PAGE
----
Faster access to accurate information acts as an early warning system for professional advisors to highlight any concerns to business owners.  This is an important role at any time, but in the current uncertain environment access to timely information is more important than ever. In the complex post-Covid environment, businesses will need to navigate bringing staff off furlough at the same time as repaying bounce back loans and tax deferrals.  With uncertainty around future lockdowns or the speed at which the economy will return to normal, business owners need accurate financial information to make the right business decisions.  By offering their clients financial information sharing via Open Banking, advisors can make life easier for themselves and help small businesses more effectively navigate an uncertain future.

 

Banking

How are Variable Recurring Payments set to revolutionise the future of banking?

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Sean Devaney, Vice President of Banking and Financial Markets at CGI UK

 

The adoption of Variable Recurring Payments (VRP) for Sweeping – ­the automatic transfer of money between a customer’s accounts – is set to take off in 2022. An evolution of Open Banking, VRP has the potential to move the uses of Open Banking beyond the gathering and aggregation of account information and delivery of one-off payments into a much broader set of use cases.

It’s something many of us in the industry have been working toward, but what can businesses and consumers expect from the VRP rollout ahead of its industry launch later this year? How can we encourage consumers and users to buy into it and what will it mean for the future?

 

The real-world benefits of VRPs for consumers

Following years of experience analysing and implementing tech solutions across the banking sector at CGI, to me, it feels evident that the long-term success of banking and financial technology depends on its relationship and acceptance by users and consumers. It can seem obvious, but often a lack of understanding can lead to mistrust which takes years to dispel, can lead to the prolonged use of legacy systems, which in turn puts data and customers at risk.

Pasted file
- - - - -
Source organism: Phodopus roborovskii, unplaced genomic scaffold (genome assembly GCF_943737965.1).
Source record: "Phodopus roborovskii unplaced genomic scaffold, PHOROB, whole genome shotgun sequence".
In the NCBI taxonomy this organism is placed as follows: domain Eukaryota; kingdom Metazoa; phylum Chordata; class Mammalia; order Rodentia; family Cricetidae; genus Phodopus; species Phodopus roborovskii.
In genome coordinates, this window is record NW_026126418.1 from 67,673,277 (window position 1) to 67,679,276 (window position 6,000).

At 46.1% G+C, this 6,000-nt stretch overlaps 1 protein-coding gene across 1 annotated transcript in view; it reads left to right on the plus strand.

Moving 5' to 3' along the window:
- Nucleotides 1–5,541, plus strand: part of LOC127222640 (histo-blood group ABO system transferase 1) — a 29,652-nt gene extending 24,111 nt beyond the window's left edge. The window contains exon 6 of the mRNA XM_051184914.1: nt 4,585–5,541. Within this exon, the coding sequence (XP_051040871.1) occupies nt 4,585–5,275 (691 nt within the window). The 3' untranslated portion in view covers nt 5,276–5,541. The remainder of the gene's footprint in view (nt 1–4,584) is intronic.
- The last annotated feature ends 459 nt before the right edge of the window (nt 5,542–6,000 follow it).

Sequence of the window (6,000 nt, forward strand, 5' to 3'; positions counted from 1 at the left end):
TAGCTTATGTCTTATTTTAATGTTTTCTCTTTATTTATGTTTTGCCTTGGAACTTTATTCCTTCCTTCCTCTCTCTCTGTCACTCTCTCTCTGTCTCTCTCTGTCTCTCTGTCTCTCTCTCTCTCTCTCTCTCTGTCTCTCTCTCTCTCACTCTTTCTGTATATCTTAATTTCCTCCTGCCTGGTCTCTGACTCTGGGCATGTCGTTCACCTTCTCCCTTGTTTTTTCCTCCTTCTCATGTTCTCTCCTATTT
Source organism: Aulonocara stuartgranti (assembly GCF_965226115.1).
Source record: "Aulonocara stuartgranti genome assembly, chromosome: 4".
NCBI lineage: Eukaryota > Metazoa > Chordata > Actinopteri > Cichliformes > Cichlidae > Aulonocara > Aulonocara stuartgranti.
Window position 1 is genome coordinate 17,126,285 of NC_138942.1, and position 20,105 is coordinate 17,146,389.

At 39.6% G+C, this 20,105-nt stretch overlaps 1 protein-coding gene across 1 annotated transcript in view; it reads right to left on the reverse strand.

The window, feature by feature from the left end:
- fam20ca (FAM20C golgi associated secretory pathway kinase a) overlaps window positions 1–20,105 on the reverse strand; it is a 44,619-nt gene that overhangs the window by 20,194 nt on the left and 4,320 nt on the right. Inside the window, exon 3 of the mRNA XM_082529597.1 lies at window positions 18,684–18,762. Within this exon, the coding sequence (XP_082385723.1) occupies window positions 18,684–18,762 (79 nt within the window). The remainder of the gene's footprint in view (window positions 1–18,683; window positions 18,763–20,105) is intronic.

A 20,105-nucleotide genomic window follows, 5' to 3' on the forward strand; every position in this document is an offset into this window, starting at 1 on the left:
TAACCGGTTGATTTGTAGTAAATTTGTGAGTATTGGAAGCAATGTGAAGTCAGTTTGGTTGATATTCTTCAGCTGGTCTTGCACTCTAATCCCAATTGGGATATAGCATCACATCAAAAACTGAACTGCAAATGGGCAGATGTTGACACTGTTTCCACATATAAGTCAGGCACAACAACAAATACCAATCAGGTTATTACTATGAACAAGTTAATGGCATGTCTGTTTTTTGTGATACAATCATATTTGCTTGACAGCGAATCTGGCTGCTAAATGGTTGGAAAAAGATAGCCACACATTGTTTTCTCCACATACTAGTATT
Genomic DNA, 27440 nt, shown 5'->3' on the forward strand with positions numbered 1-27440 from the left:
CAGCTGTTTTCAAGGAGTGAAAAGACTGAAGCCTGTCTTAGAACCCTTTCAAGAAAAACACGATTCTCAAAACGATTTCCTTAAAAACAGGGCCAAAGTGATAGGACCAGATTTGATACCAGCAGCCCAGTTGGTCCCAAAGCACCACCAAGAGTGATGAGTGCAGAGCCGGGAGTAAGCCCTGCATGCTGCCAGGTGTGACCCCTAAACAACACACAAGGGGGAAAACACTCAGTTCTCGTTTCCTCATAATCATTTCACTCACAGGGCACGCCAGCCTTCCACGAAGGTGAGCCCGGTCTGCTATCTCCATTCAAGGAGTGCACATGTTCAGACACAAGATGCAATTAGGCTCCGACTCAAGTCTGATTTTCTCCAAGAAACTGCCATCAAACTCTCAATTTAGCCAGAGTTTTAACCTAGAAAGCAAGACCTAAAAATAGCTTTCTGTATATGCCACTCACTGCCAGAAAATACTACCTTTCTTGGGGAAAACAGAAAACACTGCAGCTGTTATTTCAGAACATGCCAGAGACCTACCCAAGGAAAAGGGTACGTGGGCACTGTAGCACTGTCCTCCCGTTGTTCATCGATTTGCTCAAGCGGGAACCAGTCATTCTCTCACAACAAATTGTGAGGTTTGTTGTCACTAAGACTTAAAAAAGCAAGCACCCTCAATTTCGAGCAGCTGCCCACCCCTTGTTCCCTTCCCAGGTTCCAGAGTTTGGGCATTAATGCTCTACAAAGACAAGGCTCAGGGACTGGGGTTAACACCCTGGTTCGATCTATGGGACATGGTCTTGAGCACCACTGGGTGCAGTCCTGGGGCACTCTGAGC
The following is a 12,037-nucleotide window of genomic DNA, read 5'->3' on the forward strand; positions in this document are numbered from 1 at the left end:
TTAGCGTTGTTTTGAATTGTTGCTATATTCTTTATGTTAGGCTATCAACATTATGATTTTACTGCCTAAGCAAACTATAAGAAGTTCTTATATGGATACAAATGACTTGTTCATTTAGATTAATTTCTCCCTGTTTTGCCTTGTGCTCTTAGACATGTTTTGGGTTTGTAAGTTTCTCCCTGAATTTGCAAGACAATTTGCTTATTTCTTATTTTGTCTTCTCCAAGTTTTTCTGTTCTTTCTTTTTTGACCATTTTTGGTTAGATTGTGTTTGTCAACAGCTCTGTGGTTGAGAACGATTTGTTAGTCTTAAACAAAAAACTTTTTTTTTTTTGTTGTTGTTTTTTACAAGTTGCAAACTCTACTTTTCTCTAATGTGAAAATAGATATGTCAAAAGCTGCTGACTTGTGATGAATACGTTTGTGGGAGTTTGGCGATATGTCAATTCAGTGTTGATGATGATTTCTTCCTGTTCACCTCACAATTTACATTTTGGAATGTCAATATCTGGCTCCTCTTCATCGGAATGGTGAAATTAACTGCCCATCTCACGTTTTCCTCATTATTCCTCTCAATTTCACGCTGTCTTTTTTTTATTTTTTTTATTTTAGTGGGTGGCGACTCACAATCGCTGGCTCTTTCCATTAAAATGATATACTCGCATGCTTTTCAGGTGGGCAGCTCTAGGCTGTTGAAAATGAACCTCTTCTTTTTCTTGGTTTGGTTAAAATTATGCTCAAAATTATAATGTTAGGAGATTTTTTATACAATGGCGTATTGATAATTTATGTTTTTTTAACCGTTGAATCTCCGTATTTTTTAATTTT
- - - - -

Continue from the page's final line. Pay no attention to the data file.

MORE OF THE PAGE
VRP has been purposefully developed with the consumers’ experience front of mind like no other industry technology has, by allowing an account holder to set up a repeating payment authority with a degree of control and flexibility that has not been seen before. It puts the power back into the hands of the consumer and opens an inclusive world of banking for those potentially excluded.

 

What sets it apart from direct debit?

One of the biggest questions we are asked about VRP is, how does it differ from alternative payment methods like direct debit? Well, several features of VRP set it apart. For example, while the destination of the payment remains fixed with VRP, there are clear parameters around the amount that can be paid out, either as an individual payment or during a given period. At CGI we believe that this will put consumers at the heart of the financial ecosystem, as VRPs are dedicated to creating a seamless and, importantly, frictionless experience for customers and businesses across the UK. This set-up will provide customers with more options to manage customer payments for a range of services like subscriptions and utility bills.

 

But is it as secure?

This is a critical question, and one that should be taken with care when answering, but it is in fact more secure than many alternatives.

VRP will offer users additional security benefits through automated payment processing by allowing the user to set limits on the amounts of any payment taken as well as on the duration of any instruction. As with all new technologies introduced across this industry, security is of the utmost importance. VRP is focused on protecting consumers as well as helping them to lead healthier financial lives. For example, if a person has insufficient funds in one account, VRP can transfer money over from another account without needing permission for each repeated payment. This could potentially save a person time and money by preventing them from unwillingly entering an unarranged overdraft and dealing with the associated costs.

 

How does it impact businesses exactly?

The benefits for individual businesses are much of the same. As VRPs provide them with the option to collect recurring payments from a customer without needing separate permissions for every payment. Businesses can also benefit from ‘sweeping’ possibilities too. Sweeping allows businesses with accounts with multiple providers to transfer money from one account to another. For businesses and consumers, there are many examples of when this could be used such as sweeping funds from a current account to a savings account automatically.